2. The Press Council has, therefore, formulated the following guidelines to the media for observance during elections:

1. It will be the duty of the Press to give objective reports about elections and the candidates. The newspapers are not expected to indulge in unhealthy election campaigns, exaggerated reports about any candidate/party or incident during the elections. In practice, two or three closely contesting candidates attract all the media attention. While reporting on the actual campaign, a newspaper may not leave out any important point raised by a candidate and make an attack on his or her opponent.

2. Election campaign along communal or caste lines is banned under the election rules. Hence, the Press should eschew reports which tend to promote feelings of enmity or hatred between people on the ground of religion, race, caste, community or language.

3. The Press should refrain from publishing false or critical statements in regard to the personal character and conduct of any candidate or in relation to the candidature or withdrawal of any candidate or his candidature, to prejudice the prospects of that candidate in the elections. The Press shall not publish unverified allegations against any candidate/party.

4. The Press shall not accept any kind of inducement, financial or otherwise, to project a candidate/party. It shall not accept hospitality or other facilities offered to them by or on behalf of any candidate/party.

5.The Press is not expected to indulge in canvassing of a particular candidate/party. If it does, it shall allow the right of reply to the other candidate/party.

6. The Press shall not accept/publish any advertisement at the cost of public exchequer regarding achievements of a party/ government in power.

7. The Press shall observe all the directions/orders/instructions of the Election Commission/Returning Officers or Chief Electoral Officer issued from time to time.

F) Guidelines on ‘Pre-poll’ and ‘Exit-polls’ Survey

The Press Council of India having considered the question of desirability or otherwise of publication of findings of pre-poll surveys and the purpose served by them, is of the view that the newspapers should not allow their forum to be used for distortions and manipulations of the elections and should not allow themselves to be exploited by the interested parties.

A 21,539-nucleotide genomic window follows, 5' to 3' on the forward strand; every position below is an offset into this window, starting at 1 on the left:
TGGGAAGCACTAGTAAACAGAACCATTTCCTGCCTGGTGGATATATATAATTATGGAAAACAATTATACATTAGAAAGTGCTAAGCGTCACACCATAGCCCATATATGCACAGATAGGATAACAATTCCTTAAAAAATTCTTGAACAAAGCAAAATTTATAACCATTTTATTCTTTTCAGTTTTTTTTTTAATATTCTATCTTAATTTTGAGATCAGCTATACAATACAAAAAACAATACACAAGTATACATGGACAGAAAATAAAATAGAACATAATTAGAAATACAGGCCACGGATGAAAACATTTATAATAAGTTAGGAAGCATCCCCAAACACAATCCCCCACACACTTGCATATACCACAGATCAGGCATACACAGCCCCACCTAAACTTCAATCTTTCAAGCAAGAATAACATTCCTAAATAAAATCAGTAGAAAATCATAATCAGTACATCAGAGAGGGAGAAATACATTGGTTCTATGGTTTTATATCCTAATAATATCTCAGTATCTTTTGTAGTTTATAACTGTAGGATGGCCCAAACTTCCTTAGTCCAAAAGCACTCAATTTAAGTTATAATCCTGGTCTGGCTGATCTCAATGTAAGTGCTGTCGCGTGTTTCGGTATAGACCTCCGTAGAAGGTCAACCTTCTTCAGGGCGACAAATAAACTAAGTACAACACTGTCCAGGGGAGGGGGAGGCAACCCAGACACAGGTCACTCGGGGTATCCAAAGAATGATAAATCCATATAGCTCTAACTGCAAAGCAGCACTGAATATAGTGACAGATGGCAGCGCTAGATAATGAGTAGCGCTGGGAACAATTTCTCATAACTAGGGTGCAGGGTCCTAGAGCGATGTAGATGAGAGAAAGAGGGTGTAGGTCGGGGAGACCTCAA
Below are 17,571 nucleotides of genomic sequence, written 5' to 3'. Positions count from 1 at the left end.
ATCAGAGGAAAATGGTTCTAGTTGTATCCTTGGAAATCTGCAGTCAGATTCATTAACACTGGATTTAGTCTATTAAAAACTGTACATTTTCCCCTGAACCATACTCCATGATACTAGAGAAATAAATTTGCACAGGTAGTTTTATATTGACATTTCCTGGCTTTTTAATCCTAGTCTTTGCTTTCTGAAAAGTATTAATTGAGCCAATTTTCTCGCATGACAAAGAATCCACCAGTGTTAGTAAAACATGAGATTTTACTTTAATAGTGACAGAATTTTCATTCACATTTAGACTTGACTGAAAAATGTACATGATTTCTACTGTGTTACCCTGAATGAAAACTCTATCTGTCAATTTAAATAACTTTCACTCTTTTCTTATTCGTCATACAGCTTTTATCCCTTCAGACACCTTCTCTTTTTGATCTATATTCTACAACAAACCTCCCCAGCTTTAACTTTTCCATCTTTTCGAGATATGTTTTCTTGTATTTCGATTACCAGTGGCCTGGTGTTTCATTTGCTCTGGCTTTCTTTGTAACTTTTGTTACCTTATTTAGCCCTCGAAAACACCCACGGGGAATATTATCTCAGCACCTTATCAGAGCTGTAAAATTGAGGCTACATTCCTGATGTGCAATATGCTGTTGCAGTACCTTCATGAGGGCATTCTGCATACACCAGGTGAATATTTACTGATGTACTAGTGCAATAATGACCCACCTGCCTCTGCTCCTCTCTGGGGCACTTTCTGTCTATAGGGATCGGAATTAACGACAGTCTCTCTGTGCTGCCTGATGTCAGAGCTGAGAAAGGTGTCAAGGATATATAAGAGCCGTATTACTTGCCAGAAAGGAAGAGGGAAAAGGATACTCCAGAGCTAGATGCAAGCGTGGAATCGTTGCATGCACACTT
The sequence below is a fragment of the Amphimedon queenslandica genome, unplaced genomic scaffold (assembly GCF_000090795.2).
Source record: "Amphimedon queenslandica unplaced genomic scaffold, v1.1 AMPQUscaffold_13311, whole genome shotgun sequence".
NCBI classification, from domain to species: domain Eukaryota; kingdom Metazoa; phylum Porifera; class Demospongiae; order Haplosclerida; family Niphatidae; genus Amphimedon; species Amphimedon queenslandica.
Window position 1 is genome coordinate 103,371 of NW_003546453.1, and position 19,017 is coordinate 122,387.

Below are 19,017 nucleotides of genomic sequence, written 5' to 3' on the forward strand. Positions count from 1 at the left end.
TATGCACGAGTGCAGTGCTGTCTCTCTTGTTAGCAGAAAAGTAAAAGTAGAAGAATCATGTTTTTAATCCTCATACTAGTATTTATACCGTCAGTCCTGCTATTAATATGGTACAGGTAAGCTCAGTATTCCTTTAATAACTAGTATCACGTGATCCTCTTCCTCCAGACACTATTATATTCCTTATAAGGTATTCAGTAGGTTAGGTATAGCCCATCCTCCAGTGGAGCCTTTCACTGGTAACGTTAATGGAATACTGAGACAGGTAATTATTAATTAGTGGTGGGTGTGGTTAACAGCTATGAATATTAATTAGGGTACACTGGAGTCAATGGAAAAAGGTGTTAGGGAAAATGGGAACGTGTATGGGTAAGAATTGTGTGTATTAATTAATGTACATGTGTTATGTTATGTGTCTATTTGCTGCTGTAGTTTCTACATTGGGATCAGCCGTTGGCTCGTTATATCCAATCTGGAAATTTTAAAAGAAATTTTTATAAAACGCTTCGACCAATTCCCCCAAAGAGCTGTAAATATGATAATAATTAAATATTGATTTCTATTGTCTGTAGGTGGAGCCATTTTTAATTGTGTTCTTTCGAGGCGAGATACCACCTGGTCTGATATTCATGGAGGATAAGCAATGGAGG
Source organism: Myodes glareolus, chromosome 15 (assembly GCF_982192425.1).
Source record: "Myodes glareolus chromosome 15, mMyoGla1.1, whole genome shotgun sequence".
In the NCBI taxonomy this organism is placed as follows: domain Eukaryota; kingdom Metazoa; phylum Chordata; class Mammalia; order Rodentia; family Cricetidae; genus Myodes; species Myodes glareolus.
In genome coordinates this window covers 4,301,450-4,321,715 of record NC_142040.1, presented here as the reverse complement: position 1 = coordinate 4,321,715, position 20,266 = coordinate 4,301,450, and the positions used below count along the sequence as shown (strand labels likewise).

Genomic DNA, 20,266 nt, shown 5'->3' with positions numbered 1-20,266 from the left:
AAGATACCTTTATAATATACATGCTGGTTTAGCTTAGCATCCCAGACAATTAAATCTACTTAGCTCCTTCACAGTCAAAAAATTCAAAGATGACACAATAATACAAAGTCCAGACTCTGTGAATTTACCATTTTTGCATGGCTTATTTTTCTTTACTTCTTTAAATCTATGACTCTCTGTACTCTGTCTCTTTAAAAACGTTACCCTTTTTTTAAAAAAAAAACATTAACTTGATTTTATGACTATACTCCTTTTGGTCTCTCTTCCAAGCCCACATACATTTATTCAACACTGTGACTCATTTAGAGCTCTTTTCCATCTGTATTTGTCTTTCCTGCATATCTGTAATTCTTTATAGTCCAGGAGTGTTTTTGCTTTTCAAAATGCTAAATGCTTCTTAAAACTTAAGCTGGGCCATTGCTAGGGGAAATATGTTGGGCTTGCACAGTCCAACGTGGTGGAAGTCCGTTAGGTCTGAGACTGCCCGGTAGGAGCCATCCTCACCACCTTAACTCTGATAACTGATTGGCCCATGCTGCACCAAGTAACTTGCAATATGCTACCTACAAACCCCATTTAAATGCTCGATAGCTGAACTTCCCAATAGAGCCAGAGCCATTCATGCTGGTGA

1. The Press Council, therefore, advises that in view of the crucial position occupied by the electoral process in a representative democracy like ours, the newspapers should be on guard against their precious forum being used for distortions and manipulations of the elections. This has become necessary to emphasize today since the print media is sought to be increasingly exploited by the interested individuals and groups to misguide and mislead the unwary voters by subtle and not so subtle propaganda on casteist, religious and ethnic basis as well as by the use of sophisticated means like the alleged pre-poll surveys. While the communal and seditious propaganda is not difficult to detect in many cases, the interested use of the pre-poll survey, sometimes deliberately planted, is not so easy to uncover. The Press Council, therefore, suggests that whenever the newspapers publish pre-poll surveys, they should take care to preface them conspicuously by indicating the institutions which have carried such surveys, the individuals and organisations which have commissioned the surveys, the size and nature of sample selected, the method of selection of the sample for the findings and the possible margin of error in the findings.